While troops were fighting in the air and on the land of foreign countries, groups of women worked on farmlands to replace them. These women played an important role during the war, and so many things might have been different if it weren’t for their hard work and service.
Upon discovering the BBC show Land Girls, I’ve been fascinated with the Women’s Land Army and all they’ve done during World Wars I and II. Some of the women serving in this television show had husbands who were off serving in the RAF, reflecting the reality during that time.
Here’s a look at the history and effects these women had on their country.
Women’s Land Army of WWI and WWII
The first Women’s Land Army (WLA) was formed in 1915 during the Great War. By the end of 1917, there were nearly 260,000 women working on farms and 23,000 working specifically within the WLA.
The idea for this organization came about when the need for land workers rose as men went away to fight for the country. With these workers gone, women were wanted to support the war effort and help with the production of food.
These women faced difficulties with those who weren’t keen on the idea of women working, and their uniform (of pants) was actually considered cross-dressing by many at the time. Still, they were much needed and the government worked to feminize these roles.
Most women serving in the WLA already lived in the country, but many came in from cities to help with efforts. The WLA was formed quickly during the onset of WWI. By the time WWII broke out, the WLA formed ahead of time in preparation for the reality of war.
There were over 80,000 members of the WLA by 1944, consisting of girls ages 17 years old and up. The women of Britain inspired a movement in America as well: The Woman's Land Army of America (WLAA) served from 1917-1919 during WWI, employing over 20,000 women across 42 states, and again from 1943 to 1947, employing close to 3.5 million workers, included farm laborers and non-laborers.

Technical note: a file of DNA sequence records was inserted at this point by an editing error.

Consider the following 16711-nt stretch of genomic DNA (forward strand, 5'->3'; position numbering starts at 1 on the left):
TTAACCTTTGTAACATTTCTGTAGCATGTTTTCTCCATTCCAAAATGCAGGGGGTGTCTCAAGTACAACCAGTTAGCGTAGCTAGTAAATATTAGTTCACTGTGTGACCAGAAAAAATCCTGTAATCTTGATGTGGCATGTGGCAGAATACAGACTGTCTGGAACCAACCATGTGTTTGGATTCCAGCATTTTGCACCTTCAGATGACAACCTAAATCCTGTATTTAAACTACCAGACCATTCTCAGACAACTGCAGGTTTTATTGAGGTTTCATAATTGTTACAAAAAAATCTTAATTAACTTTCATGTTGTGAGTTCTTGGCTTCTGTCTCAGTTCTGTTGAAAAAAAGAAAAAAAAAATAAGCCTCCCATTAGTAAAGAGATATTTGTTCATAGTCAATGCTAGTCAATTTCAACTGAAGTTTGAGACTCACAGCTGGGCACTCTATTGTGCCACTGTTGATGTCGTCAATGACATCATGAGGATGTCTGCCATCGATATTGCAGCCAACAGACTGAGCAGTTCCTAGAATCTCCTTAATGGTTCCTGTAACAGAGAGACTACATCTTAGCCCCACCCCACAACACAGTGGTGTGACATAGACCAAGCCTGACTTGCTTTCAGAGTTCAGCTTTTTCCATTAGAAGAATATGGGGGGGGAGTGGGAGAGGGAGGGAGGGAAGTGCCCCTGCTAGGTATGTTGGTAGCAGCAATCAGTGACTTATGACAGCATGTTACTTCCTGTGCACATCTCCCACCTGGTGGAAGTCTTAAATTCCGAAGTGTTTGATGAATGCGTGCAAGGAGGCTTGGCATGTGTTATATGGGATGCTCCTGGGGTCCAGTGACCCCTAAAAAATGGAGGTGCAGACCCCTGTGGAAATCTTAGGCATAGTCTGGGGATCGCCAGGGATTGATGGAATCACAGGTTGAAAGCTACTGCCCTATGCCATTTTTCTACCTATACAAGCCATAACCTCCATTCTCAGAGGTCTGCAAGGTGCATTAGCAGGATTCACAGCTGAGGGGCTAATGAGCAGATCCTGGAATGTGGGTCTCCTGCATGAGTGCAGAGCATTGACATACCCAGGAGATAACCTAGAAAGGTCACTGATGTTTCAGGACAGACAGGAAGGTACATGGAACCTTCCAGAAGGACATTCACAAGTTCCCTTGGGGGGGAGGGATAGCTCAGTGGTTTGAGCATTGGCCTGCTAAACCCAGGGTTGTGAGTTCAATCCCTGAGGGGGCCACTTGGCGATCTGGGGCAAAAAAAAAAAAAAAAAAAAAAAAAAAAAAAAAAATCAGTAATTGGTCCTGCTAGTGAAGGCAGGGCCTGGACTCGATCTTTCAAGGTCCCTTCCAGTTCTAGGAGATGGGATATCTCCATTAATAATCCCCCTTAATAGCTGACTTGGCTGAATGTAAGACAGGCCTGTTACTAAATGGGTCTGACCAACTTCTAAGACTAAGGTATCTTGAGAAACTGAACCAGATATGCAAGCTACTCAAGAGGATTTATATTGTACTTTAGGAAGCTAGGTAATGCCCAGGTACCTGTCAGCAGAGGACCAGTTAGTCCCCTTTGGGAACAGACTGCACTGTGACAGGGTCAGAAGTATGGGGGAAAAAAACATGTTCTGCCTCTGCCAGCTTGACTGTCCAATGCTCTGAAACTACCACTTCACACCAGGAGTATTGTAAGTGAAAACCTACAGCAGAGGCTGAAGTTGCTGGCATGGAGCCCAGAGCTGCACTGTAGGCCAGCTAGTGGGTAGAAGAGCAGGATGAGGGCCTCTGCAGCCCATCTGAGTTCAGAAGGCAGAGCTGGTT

The WLA's Role in the War
During WWI and WWII, the best chance Germany had in winning the war was in starving Britain enough for them to surrender. This is where the WLA came into play.
Their work kept the farms running and food was produced essentially without interruption. This was at a time when Germany was attacking merchant ships that were bringing supplies to Britain. The WLA worked to produce food and rationing kept everyone well fed throughout the wars.
Because of these women's hard work—doing jobs that women didn’t traditionally do during their time—people were able to eat and live just a little easier during the war than if they didn’t join the WLA.
There were rules that members of the WLA were not to serve indoors with domestic work, but this wasn’t always the case. Some still performed domestic work, but a good amount worked on farms and performed tasks such as milking cows, threshing, tractor driving, drainage, and more. The WLA was officially disbanded in October of 1949.
The effects this had on women in the future can’t be ignored. Because of the work these women did to help feed their country during the war, people couldn’t ignore that women could, in fact, do jobs they thought only men could do.
Because of their work on land, while men were called away to fight, Britain was less dependent on outside suppliers of food during the wars.